Dutch Doubts: The Dutch parliament voted to terminate participation in the F-35 strike fighter program in a non-binding resolution strongly condemned by Dutch defense minister Hans Hillen. "If we were to stop investing in fighter aircraft . . . it would simply mean that we would be neglecting our duties," said Hillen in a statement three days ahead of parliament's July 5 vote. One of the original industrial partners on the project, the Netherlands "reserved 4.5 billion euro for the purchase" of as many as 80 F-35s, noted Hillen. Labor party ministers plan to propose a formal bill to cancel Dutch F-35 participation ahead of an election in September to replace the current government, but F-35 manufacturer Lockheed Martin says it was confident that the Dutch would stick with the program, reported Bloomberg on July 10. Dutch industry has a roughly 9 billion euro industrial share in the F-35 program, according to Hillen. Lockheed Martin rolled out the first F-35A for the Netherlands this April.
Philip & Maximilian
Head of Ranch Security, Song Dog, Texas
Where has all the music gone?
http://www.defense-aerospace.com/articl ... govt..html
"MPs Back Call to Cancel New Fighter Jet, Next Cabinet Will Decide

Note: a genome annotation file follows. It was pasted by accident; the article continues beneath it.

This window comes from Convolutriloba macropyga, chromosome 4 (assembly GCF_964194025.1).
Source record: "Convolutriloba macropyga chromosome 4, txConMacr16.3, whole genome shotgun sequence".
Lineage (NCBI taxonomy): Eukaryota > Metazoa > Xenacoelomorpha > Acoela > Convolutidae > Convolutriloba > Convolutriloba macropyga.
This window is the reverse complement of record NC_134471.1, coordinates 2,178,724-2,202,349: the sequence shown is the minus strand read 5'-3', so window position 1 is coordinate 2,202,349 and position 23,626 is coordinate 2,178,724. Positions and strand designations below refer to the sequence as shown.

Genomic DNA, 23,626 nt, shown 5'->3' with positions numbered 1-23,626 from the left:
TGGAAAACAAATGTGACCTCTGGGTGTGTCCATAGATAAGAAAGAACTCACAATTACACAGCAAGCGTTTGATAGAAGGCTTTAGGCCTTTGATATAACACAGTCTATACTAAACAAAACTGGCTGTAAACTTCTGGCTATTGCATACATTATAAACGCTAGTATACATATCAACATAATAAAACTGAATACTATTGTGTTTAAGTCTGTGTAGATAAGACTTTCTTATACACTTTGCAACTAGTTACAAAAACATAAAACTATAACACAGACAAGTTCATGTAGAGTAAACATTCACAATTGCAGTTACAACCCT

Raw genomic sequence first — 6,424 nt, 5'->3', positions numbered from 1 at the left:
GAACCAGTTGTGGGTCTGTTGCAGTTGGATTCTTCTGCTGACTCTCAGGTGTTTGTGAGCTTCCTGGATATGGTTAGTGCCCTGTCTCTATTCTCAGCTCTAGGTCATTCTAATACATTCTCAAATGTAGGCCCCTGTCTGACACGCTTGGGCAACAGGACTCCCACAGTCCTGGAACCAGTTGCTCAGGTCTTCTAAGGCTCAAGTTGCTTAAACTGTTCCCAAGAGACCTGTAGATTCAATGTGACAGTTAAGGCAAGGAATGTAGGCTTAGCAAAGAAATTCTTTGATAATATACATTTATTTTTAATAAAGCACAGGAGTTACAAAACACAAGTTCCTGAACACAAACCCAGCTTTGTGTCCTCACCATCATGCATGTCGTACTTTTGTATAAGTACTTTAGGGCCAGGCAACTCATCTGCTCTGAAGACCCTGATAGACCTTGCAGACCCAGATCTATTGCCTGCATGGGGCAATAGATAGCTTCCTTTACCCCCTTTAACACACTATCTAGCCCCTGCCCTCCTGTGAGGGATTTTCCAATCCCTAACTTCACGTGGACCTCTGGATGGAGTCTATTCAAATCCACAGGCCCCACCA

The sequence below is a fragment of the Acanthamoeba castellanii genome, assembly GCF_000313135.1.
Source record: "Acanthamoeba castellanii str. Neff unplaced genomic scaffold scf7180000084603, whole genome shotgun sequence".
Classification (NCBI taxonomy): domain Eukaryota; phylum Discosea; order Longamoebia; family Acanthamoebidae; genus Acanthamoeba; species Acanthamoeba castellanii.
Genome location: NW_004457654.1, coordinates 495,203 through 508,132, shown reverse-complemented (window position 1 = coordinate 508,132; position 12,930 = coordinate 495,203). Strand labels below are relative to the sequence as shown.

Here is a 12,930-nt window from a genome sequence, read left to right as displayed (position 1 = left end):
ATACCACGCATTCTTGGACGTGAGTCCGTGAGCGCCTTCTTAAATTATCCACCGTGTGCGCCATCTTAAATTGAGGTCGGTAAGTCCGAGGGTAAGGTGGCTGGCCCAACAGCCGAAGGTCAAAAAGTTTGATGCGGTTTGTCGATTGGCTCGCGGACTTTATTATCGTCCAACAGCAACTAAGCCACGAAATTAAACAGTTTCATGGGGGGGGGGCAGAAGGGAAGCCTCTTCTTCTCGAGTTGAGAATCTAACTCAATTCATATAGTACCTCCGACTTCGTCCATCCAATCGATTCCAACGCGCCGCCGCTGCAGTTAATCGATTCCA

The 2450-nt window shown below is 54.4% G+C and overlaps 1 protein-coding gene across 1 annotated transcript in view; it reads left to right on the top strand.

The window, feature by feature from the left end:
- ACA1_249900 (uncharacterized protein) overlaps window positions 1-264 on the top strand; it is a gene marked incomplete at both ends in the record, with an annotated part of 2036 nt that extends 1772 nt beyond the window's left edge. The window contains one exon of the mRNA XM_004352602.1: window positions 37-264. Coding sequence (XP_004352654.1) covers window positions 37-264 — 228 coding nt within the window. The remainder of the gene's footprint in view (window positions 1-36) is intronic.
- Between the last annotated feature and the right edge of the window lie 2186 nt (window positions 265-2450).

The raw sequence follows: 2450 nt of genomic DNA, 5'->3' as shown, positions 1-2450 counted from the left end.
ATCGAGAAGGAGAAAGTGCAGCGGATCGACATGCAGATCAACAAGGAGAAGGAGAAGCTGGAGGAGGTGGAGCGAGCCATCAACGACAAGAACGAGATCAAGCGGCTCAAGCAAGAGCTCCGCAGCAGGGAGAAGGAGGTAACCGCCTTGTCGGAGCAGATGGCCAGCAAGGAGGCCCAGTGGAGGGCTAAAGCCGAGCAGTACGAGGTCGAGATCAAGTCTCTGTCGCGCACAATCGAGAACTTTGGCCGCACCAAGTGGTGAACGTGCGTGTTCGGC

(Source: Dutch News; published July 6, 2012)
As expected, a majority of MPs have backed calls for the Netherlands to pull out of the Joint Strike Fighter jet project, 10 years after the order was originally placed.
Left wing parties, the right-wing populist party (PVV) and the animal rights party (PvdD) backed a joint Labour (PvdA) and Socialist (SP) motion calling for Dutch investment in the JSF to be halted.
Defence minister Hans Hillen (Christian Democrat - CDA) said after the vote he was not in a position to stop Dutch investment in the JSF because of the pending election (of September 2012). Instead, it will be up to the next government to decide whether or not to proceed, he said.
When the project was first put forward in 2002, the cost was put at 4.5bn and the first plane was due to be operational in 2014. The price of the 85 aircraft has now risen to over 64m each, with an initial delivery date of 2019.
Industrial giant Stork and other Dutch firms have warned of the knock-on effect of pulling out of the project, which is expected to generate billions of euros in orders for Dutch firms. The contracts are conditional on the Netherlands buying the finished planes."